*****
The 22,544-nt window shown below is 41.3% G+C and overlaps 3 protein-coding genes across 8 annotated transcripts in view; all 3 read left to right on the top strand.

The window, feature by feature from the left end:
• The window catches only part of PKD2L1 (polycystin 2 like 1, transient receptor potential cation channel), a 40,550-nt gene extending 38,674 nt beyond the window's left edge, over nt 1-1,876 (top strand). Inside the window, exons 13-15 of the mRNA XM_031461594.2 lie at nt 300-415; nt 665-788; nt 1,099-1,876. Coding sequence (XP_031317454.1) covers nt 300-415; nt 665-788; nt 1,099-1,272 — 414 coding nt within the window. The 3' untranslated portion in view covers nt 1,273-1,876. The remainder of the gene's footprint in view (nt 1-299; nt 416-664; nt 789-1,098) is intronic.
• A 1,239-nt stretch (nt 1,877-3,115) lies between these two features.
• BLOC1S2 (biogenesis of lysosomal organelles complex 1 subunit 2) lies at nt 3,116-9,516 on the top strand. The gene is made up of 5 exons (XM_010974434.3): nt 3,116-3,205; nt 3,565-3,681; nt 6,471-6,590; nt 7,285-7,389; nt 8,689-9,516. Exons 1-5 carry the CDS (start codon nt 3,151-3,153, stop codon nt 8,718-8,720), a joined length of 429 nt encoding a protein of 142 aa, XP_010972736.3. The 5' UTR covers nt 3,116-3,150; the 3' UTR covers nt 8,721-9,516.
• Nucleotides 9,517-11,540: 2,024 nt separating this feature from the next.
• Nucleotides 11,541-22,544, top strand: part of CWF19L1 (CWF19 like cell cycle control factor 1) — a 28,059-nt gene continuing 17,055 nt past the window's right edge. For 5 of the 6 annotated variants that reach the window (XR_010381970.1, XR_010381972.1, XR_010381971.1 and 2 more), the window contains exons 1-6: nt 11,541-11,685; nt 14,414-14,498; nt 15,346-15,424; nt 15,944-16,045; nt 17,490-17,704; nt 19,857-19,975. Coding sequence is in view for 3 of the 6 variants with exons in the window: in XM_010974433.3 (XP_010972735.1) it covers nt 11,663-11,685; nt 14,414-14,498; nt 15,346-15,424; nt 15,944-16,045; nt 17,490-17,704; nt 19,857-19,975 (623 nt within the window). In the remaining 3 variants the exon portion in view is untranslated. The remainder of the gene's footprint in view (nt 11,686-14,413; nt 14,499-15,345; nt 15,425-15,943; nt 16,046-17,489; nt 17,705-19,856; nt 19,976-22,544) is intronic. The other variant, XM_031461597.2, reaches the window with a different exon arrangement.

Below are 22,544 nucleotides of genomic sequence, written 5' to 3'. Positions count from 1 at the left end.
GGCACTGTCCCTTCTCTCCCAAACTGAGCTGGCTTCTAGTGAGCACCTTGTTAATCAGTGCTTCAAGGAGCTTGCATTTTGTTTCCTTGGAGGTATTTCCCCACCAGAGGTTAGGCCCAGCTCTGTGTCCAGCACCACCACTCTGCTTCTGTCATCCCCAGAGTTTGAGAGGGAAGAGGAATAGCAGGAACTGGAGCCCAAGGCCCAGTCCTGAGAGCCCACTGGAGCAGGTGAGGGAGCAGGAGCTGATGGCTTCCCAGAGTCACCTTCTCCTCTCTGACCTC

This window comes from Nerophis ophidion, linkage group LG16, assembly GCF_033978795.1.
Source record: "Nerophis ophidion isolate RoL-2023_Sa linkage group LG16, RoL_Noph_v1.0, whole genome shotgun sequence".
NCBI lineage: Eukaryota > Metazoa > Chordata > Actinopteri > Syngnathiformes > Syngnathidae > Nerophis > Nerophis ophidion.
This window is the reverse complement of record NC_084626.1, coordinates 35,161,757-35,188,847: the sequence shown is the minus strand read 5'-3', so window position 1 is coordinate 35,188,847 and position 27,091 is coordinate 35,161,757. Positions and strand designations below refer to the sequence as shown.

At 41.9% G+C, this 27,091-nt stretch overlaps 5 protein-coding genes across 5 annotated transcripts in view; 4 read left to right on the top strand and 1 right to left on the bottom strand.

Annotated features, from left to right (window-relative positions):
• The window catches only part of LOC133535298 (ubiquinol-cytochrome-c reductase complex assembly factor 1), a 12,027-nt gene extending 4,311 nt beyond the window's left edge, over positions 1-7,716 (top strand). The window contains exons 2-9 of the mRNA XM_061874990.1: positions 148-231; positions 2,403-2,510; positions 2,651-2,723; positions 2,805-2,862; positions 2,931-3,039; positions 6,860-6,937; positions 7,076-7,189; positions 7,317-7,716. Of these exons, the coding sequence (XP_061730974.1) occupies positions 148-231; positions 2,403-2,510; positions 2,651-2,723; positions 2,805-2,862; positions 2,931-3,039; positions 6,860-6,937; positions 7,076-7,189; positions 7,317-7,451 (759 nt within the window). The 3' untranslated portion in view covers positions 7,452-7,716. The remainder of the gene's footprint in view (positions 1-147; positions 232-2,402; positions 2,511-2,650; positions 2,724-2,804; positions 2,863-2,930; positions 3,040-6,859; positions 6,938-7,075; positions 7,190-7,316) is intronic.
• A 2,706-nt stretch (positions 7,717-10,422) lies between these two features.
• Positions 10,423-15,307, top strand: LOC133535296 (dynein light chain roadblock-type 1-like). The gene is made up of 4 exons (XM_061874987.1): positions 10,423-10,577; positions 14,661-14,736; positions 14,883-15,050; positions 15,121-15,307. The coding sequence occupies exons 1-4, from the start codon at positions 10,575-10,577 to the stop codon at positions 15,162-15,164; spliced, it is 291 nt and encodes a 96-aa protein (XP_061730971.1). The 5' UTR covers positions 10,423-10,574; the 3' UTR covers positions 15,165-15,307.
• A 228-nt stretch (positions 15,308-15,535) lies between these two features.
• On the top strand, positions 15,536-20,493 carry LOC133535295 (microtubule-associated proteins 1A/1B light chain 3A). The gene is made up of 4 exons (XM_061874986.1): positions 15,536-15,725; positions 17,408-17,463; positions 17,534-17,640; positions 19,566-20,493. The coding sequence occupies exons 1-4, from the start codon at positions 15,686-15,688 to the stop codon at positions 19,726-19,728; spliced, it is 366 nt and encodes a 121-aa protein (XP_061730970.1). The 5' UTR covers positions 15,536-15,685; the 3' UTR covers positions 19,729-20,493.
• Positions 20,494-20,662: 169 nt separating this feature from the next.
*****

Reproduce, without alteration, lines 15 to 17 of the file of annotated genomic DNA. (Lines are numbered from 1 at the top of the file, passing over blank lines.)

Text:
Annotated features, from left to right (window-relative positions):
• The window catches only part of LOC133535298 (ubiquinol-cytochrome-c reductase complex assembly factor 1), a 12,027-nt gene extending 4,311 nt beyond the window's left edge, over positions 1-7,716 (top strand). The window contains exons 2-9 of the mRNA XM_061874990.1: positions 148-231; positions 2,403-2,510; positions 2,651-2,723; positions 2,805-2,862; positions 2,931-3,039; positions 6,860-6,937; positions 7,076-7,189; positions 7,317-7,716. Of these exons, the coding sequence (XP_061730974.1) occupies positions 148-231; positions 2,403-2,510; positions 2,651-2,723; positions 2,805-2,862; positions 2,931-3,039; positions 6,860-6,937; positions 7,076-7,189; positions 7,317-7,451 (759 nt within the window). The 3' untranslated portion in view covers positions 7,452-7,716. The remainder of the gene's footprint in view (positions 1-147; positions 232-2,402; positions 2,511-2,650; positions 2,724-2,804; positions 2,863-2,930; positions 3,040-6,859; positions 6,938-7,075; positions 7,190-7,316) is intronic.
• A 2,706-nt stretch (positions 7,717-10,422) lies between these two features.